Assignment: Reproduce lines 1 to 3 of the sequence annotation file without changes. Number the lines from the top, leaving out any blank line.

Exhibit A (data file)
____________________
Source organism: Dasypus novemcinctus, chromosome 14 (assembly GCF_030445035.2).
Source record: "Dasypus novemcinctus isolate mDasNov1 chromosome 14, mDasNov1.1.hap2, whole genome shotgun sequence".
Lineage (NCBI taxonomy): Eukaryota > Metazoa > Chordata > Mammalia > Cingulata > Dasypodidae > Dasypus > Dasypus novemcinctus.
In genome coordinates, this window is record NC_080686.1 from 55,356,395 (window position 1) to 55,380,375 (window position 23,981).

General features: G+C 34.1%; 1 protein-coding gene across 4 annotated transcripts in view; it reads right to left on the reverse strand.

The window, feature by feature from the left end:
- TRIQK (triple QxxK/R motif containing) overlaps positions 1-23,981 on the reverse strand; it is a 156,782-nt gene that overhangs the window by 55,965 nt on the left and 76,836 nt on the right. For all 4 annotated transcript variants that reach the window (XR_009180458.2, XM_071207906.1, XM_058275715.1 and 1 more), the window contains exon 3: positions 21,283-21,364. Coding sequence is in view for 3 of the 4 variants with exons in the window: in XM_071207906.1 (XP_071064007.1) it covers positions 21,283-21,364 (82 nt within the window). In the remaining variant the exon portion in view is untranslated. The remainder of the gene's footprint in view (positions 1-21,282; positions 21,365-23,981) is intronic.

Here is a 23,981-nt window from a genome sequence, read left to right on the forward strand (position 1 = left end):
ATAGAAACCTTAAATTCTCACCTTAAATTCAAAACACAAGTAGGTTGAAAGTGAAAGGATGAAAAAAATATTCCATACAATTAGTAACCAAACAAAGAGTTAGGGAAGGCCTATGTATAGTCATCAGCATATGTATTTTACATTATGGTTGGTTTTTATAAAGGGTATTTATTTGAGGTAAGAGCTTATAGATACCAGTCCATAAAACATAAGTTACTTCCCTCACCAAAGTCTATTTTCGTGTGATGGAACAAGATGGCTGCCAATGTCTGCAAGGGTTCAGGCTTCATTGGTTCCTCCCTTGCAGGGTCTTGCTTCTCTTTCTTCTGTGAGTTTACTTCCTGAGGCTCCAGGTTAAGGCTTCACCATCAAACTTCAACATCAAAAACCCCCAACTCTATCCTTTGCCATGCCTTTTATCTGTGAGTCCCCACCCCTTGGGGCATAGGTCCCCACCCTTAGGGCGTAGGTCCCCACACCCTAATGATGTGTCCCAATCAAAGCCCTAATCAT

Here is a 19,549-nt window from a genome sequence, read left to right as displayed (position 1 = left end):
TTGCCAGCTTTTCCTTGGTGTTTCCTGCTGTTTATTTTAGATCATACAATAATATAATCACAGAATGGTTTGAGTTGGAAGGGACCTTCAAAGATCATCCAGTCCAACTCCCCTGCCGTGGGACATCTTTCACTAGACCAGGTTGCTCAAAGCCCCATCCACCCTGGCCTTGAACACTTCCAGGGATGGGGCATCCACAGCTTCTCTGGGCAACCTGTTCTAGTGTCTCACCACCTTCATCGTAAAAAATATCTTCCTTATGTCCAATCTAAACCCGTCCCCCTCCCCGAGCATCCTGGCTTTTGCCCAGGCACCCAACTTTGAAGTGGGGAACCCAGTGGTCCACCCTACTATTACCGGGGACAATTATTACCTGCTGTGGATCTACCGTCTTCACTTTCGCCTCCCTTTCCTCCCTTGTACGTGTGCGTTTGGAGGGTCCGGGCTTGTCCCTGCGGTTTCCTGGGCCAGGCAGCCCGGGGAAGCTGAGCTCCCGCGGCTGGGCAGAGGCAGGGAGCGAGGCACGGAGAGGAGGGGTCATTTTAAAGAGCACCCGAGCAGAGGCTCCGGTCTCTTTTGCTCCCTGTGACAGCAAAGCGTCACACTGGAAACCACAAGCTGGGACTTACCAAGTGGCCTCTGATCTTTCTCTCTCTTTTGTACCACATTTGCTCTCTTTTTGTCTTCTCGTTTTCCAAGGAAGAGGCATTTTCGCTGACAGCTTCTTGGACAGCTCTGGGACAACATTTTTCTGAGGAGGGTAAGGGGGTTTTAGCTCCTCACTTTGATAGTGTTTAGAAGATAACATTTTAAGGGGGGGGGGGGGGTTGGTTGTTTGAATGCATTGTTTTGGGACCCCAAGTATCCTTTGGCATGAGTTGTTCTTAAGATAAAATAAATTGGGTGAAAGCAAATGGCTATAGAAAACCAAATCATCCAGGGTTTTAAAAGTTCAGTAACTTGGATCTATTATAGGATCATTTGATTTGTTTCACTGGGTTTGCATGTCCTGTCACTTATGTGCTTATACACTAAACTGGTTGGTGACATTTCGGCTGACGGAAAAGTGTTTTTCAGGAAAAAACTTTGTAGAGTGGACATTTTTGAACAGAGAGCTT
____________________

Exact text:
Source organism: Dasypus novemcinctus, chromosome 14 (assembly GCF_030445035.2).
Source record: "Dasypus novemcinctus isolate mDasNov1 chromosome 14, mDasNov1.1.hap2, whole genome shotgun sequence".
Lineage (NCBI taxonomy): Eukaryota > Metazoa > Chordata > Mammalia > Cingulata > Dasypodidae > Dasypus > Dasypus novemcinctus.